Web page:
Organizational Scope and Structure of EA

Author: Saurabh Mittal, PhD

The scope of an enterprise architecture establishes the range or extent that it needs to address the business need to bring together the organization’s personnel, processes and technology to achieve business mission. There are several dimensions to scope. The enterprise architecture roadmap identifies the planning time horizon. Typically, this is three to five years and coincides with the budget planning cycle in large organizations.

The enterprise architecture organizational scope includes organization’s business processes, data, and Information Technology assets. Ideally, the entire organization is addressed and various domains (such as finance, human resources, marketing) become stakeholders. In some cases, the architecture involves partnerships of multiple organizations to fulfill a common mission. An EA effort may emphasize different parts of an organization in different enterprise architecture phases depending on resources available and the changing business strategy and investment needs.

The enterprise architecture should contain enough detail to formulate major investments and their lifecycles and projected costs. It should include enough detail to demonstrate that the enterprise strategy is supported by the enterprise architecture in the needed timeframe. The enterprise architecture should show enough detail to ensure that needed interfaces between organizations and between IT systems are adequately specified. The enterprise architecture should provide enough guidance to systems engineers who are developing designs and specifications for implementing specific investments. On the other hand, the EA should not be so detailed that it over-constrains an enterprise. It should be sufficiently general to provide latitude in system design decisions and be responsive to technology changes. In sum, the enterprise architecture should be both sufficiently detailed and specific to constrain and guide strategic decisions, while not over-constraining tactical decisions.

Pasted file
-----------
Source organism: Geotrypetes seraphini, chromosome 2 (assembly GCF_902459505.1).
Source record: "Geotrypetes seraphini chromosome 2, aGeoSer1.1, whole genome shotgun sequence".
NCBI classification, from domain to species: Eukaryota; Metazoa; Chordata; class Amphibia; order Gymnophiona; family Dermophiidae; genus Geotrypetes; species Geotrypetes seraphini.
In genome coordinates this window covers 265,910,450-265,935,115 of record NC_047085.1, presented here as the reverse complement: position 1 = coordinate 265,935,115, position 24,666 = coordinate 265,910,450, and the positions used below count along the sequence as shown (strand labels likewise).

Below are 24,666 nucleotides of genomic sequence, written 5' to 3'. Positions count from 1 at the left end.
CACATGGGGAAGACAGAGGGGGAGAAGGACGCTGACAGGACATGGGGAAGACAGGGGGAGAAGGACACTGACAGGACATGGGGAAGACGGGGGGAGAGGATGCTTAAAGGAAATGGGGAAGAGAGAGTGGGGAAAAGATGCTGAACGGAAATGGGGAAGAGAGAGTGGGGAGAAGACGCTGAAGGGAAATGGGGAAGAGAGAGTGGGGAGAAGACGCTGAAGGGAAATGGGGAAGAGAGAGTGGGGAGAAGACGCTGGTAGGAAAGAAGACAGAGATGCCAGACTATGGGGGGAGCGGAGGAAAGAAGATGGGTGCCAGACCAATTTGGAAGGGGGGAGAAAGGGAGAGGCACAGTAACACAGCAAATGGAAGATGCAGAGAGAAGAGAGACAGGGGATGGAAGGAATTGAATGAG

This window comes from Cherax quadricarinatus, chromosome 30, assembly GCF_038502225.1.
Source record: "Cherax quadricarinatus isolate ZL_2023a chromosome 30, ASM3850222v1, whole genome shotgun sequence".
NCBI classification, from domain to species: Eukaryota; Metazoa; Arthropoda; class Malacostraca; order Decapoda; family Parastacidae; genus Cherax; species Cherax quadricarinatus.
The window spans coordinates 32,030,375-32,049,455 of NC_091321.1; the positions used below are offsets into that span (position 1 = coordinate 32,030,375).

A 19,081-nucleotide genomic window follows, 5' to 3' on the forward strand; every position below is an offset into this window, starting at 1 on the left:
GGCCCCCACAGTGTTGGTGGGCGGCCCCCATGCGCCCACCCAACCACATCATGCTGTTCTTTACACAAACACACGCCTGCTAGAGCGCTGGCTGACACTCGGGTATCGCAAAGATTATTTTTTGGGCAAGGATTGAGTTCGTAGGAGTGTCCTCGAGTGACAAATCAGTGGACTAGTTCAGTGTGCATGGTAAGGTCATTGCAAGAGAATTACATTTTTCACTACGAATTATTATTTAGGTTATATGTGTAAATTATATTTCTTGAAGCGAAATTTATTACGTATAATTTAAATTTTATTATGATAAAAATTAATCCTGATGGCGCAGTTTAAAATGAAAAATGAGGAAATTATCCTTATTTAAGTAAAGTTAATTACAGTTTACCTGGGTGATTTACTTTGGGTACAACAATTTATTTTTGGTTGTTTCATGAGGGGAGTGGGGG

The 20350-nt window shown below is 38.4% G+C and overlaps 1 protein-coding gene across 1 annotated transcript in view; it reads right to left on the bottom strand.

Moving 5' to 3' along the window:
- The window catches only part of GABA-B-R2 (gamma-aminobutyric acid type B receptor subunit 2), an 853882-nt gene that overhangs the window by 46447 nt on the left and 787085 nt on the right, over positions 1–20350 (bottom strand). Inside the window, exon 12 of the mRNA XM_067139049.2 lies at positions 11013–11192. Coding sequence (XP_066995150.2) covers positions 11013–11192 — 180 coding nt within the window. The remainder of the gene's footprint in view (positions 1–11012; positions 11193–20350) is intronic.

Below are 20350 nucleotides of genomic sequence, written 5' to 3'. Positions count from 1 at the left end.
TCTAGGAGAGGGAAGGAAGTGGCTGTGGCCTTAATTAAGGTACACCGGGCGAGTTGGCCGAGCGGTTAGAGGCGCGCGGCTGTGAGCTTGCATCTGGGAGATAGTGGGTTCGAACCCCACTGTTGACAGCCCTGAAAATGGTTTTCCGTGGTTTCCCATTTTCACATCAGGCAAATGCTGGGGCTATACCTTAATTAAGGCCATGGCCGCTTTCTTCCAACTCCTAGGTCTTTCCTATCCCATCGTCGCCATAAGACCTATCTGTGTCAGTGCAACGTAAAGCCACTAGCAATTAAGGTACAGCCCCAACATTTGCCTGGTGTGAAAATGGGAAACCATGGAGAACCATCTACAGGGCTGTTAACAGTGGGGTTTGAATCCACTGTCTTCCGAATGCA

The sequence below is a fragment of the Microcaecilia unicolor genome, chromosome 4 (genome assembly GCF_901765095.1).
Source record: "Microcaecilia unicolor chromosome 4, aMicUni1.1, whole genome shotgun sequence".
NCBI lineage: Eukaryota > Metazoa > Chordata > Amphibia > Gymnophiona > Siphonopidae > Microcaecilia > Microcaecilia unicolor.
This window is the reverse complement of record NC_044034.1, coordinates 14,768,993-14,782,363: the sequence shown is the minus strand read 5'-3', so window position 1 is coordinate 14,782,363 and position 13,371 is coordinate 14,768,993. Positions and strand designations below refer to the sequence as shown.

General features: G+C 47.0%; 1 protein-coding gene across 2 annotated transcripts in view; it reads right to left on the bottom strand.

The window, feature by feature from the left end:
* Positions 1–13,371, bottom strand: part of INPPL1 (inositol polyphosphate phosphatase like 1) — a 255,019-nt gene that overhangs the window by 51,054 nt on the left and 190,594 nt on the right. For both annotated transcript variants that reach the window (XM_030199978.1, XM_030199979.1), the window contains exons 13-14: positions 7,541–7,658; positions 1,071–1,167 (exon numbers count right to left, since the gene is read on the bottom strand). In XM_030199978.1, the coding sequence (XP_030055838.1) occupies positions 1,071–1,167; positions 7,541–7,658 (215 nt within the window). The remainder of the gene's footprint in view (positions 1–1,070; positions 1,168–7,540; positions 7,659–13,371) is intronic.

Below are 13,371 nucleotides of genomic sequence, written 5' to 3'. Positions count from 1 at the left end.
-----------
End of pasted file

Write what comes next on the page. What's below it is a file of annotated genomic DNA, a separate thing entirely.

Some of the areas that help define EA scope are:

  • Organizational need and drivers
  • Stakeholders
  • Risks, impediments and barriers
  • Strategy
  • Positioning
  • Perspective taking
  • Security and Risk management

 EABOK is an evolving knowledge base and more information will be released as available.

In addition to the EABOK Board members, the content is also contributed by the following MITRE employees:

  • Carla Kendrick
  • Brenda Yu
  • Eddie Wang
  • Rose Tykinski
  • Wakar Khan
  • Mike Russell

 

 

 

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